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Sardis Park Wines celebrated their grand opening yesterday, and we celebrated with them with these sweet little meringues. Vanilla bean and honey was whipped into a homemade creme fraiche, rhubarb was pureed with strawberries, blueberries & raspberries were picked up from a local stand in the morning, and mint was pick from my parents garden. Sperling Vineyards from Kelowna paired this explosive bite with their Sparkling Brut Rose.

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We brought the garden inside to celebrate all that spring gives us. Rhubarb stalks grow into prehistoric giants among the seedlings, field strawberries ripen into rich, red bursts of sweet, elderflowers flourish with their heady aroma. Eager radishes push through the dirt, showing their bright pink skin and everywhere there are shoots of vibrant green.

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We set out the long table on this blustery autumn evening to celebrate. We celebrated the full moon, cresting over Vedder Mountain. We celebrated the season, with rich, fall comfort food grown and harvested form the surrounding gardens, fields, and rivers. We celebrated friendships new and old, as the sparks of conversation around the table kindled warmth and joy, like the campfires that surrounded as on either side.IMG_1696

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To celebrate the beginning of spring, I had the chance to partner with Little Mountain Greenhouse and teach a seminar on “Cooking with Herbs”

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You couldn’t ask for a more beautiful setting. The evening light flooded the greenhouse, and fresh smells of flowers, herbs, and greenery lingered in the air.

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I taught how to make a homemade creme fraiche, pairing it with basil, lemon balm, shallots, and crisp blanched asparagus spears. We went through the time honoured steps of cooking risotto, and served it with fine herbs and lemon. Finishing the night was a pie dough from scratch, filled with a delicious chocolate mint, rhubarb and white chocolate and formed into perfect individual hand pies.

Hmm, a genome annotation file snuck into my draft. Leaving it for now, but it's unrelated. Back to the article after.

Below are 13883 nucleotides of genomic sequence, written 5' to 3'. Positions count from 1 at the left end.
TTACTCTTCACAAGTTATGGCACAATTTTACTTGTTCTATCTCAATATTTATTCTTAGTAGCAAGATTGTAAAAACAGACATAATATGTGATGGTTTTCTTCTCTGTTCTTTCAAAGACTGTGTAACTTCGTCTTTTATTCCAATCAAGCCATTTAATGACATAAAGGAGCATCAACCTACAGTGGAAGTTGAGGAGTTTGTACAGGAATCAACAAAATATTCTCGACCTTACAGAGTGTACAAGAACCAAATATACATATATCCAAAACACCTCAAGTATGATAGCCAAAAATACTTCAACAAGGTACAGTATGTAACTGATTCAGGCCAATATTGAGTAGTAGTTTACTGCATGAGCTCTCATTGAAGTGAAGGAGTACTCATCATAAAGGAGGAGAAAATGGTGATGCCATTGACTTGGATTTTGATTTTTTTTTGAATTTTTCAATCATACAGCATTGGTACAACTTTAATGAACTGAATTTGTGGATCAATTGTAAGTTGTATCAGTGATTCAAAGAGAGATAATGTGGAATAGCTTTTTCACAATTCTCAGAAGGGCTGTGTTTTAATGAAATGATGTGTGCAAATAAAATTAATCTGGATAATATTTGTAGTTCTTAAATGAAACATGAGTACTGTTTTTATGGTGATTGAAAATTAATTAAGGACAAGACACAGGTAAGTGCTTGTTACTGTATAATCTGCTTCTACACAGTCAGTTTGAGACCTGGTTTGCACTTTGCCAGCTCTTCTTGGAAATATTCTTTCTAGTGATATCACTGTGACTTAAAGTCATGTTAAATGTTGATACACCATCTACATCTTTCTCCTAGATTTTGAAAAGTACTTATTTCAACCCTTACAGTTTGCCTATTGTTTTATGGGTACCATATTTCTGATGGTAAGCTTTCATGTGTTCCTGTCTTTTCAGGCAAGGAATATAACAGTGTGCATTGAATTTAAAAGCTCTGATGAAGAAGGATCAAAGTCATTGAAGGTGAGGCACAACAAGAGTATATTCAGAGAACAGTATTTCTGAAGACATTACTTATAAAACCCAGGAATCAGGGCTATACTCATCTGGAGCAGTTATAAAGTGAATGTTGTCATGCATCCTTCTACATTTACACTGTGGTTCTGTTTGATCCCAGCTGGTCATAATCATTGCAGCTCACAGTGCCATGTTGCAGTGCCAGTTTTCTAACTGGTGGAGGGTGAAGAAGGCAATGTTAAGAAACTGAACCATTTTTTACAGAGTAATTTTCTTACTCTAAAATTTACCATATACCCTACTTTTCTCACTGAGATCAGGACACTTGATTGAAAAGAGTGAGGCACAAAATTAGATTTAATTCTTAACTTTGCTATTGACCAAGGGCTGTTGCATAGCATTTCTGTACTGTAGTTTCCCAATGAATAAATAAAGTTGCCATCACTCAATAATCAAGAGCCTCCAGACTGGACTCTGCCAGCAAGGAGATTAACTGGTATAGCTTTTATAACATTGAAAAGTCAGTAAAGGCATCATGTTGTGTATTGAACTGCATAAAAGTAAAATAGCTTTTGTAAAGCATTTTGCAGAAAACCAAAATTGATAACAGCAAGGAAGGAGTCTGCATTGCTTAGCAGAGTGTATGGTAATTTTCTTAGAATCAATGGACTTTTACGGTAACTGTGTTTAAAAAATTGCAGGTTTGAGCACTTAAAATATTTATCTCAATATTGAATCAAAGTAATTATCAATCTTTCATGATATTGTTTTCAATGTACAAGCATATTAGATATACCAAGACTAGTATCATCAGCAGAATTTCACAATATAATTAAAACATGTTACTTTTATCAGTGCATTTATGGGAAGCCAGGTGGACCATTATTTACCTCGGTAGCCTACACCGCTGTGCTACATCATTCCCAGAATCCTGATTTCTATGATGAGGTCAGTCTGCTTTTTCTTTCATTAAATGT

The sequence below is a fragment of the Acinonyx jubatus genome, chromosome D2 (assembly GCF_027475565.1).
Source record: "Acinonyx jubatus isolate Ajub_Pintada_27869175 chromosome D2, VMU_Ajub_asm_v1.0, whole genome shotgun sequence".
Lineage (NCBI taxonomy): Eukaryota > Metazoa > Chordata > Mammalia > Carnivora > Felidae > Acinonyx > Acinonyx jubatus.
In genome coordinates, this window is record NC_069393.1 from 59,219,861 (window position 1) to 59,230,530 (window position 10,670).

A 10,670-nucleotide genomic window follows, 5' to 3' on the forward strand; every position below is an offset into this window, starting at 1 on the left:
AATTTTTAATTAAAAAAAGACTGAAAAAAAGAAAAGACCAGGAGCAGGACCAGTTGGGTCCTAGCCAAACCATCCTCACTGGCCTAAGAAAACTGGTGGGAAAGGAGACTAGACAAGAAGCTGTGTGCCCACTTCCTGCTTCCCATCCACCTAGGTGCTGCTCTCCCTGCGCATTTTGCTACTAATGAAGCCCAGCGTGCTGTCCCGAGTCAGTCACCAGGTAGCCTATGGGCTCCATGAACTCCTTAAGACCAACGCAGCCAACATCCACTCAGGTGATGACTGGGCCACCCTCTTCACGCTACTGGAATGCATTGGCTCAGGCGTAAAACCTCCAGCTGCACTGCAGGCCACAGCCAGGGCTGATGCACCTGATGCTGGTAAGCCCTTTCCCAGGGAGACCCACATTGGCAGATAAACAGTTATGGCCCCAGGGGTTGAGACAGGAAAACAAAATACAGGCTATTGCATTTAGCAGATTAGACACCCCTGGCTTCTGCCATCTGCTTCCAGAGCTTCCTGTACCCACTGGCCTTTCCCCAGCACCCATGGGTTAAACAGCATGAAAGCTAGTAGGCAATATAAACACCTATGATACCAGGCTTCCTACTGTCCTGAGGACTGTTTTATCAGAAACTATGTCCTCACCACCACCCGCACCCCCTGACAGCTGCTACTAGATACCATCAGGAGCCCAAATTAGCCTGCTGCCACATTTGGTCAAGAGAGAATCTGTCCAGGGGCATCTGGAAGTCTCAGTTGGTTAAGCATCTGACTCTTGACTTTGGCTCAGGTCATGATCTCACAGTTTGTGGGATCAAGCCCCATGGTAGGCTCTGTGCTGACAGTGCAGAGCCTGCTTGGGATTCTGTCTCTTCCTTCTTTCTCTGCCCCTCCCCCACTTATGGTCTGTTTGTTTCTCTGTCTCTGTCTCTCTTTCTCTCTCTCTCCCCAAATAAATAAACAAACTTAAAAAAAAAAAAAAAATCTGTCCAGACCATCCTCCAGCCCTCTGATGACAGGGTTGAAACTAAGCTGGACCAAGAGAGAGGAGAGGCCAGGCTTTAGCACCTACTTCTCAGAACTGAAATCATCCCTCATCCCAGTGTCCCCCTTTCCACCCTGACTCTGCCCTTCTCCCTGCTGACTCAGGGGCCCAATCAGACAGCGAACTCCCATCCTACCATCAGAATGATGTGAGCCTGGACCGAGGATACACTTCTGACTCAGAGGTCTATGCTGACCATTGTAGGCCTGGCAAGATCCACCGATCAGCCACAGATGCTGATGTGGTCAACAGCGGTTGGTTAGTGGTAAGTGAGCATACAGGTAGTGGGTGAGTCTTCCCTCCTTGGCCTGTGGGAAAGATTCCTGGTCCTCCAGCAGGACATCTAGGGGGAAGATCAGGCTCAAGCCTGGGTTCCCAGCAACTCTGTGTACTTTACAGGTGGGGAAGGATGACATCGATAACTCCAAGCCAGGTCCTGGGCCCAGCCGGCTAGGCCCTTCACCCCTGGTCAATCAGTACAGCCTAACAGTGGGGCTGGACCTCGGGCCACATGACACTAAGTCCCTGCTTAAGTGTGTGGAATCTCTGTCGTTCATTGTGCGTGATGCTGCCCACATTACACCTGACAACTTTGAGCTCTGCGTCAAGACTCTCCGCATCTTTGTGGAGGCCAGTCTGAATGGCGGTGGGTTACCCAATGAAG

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Nearly 70 people came to learn about cooking with fresh herbs, sample delicious local food, and take home an individual potted herb of their choice. Thank you so much to all who came out for such a fun evening celebrating local food and the freshness of spring!

-Bonnie

A question is often posed to chefs asking what their “last” meal would be. I know I stand in good company when I say mine would be the classic French dish, duck confit.

Duck confit is a preserved duck leg dish, where the legs are first cured, and then cooked by being submersed in duck fat at a low temperature until the meat is almost falling off the bone. Cooked this way, the duck legs can be stored in the fat for up to 6 months! What results is the most luxurious, tender, flavourful, and versatile piece of meat I dare say you will ever come across. I love shredding the confit into “rillettes”, a rustic pate, served with a fruity chutney on a toasted crostini (with a glass of Pinot Noir, of course). It is amazing when you crisp the skin and serve the whole leg over a frisee salad, or duck fat roasted potatoes. I have been known to serve duck confit in tacos, dumplings, crepes.. the list goes on. The best part?  Together with Fraser Valley Specialty Poultry, I’ve made a video showing you step by step how truly EASY it is to make at home! Don’t wait for your “last meal” to give this recipe a try – watch the video, and head to The Farm Store in Yarrow to pick up some duck legs!

 

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